“Why would anyone want to do this to themselves?”

That was the question posed to a group of seasoned Rehoboth Beach restaurateurs this week, and while the responses were varied, the underlying theme remained consistent – it was a different time 20 or 30 years ago, and opening a restaurant was an entirely different beast, comprised of one part luck and two parts sheer determination.

The group of restaurant pioneers spent nearly two hours sharing stories of the restaurant business, taking the audience back to a time when restaurants could be opened on a shoestring budget and when one didn’t have to be an award winning chef or restaurant veteran to launch a successful restaurant business. In fact, nearly all of the panelists had zero restaurant experiences before starting their ventures. Were they crazy? You betcha, and they all agreed as much, sharing laughs over their brave, and albeit naïve, forays into the culinary world.

Rehoboth Beach was a different town too, the panelists agreed. It was invariably a different time as well with different crowds, demographics, trends and rules. Stories of borrowing money from their parents to cover the first months’ bills, or being daring enough to actually serve sandwiches on pita bread with sprouts in a town full of fried seafood, or having to be inventive with the small selection of ingredients and foods offered in the area shed light on what it was like to be a restaurateur in the 70s and 80s. And while there are too many stories to rehash here, we present you a few of the stand-out quotes from this week’s discussion:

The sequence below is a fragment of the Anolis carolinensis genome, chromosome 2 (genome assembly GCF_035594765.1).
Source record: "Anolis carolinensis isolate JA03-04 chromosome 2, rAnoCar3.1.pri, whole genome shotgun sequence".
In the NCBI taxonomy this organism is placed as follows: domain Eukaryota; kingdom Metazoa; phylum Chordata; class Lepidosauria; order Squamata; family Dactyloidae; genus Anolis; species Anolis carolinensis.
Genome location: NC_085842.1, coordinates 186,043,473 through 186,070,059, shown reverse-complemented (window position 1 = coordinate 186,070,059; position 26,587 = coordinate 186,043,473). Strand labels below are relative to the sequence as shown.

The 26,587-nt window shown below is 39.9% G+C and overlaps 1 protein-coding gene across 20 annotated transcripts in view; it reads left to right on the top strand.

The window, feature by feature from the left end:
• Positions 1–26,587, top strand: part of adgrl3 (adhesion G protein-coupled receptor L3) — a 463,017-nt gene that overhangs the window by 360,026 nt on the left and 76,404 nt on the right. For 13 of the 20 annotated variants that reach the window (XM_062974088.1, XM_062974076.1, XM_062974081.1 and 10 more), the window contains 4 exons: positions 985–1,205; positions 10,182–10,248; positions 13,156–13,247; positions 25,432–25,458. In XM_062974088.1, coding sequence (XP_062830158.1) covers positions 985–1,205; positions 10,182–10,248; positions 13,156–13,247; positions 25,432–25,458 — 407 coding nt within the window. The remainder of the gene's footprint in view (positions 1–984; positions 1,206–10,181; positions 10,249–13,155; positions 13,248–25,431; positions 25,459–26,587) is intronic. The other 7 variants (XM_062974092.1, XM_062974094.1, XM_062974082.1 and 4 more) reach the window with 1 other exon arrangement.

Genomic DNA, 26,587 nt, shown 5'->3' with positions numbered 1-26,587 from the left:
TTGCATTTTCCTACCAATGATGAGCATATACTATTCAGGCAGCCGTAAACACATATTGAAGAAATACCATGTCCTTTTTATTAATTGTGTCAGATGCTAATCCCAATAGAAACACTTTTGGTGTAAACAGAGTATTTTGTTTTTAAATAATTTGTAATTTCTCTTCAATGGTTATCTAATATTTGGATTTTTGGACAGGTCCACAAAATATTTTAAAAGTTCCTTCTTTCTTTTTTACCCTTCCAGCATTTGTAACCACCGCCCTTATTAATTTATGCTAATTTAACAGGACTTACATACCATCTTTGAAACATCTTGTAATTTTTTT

Nancy Wolfe, original owner of Chez La Mer:

“People told me ‘you’re such a good cook, you should open a restaurant’…one day in a crazy moment, I rented the place, and the rest is sort of history,”

“It wasn’t an industry people wanted to get into back in the day.”

Keith Fitzgerald, Owner of The Back Porch:

“Most of us were in education, teachers, and we were pretty disgruntled teachers.”

“I came down here for two weeks to help my friend Victor open The Back Porch and 40 years later, I’m still here.”

“I never intended to do this.”

Marilyn Spitz, Owner of The Back Porch:

“There was a never a moment in my life, ever, where I said, gee I wish I had a restaurant.”

Sue Krick, Former Owner, The Summer House:

“We thought we wanted to get away from people as much as possible.”

“That’s when opening a bar was simple in Rehoboth Beach. You opened the door and they came.”

Sydney Artz, Former Owner, Sydney’s:

“We were all entrepreneurial and there were very few of us with any real restaurant experience.”

“The biggest thing was, we didn’t know what we didn’t know.”

“There’s not one of us who would not step outside of our own box for another.”

Terry Plowman, Former Owner, The Front Page:

“I was just thinking I needed something a little more permanent.”

“I don’t think today you could open a restaurant on the shoestring budget the way we did back then.”

The audience consisted of a large assembly of customers and area residents, who seemed to enjoy the walk down memory lane. Nostalgia ran deep as audience members shared in the early days of the Rehoboth Beach culinary scene. The night culminated with the consensus that whether the early pioneers of Rehoboth Beach dining intended to or not, they ultimately created the unique dining destination that area residents and tourist still enjoy today.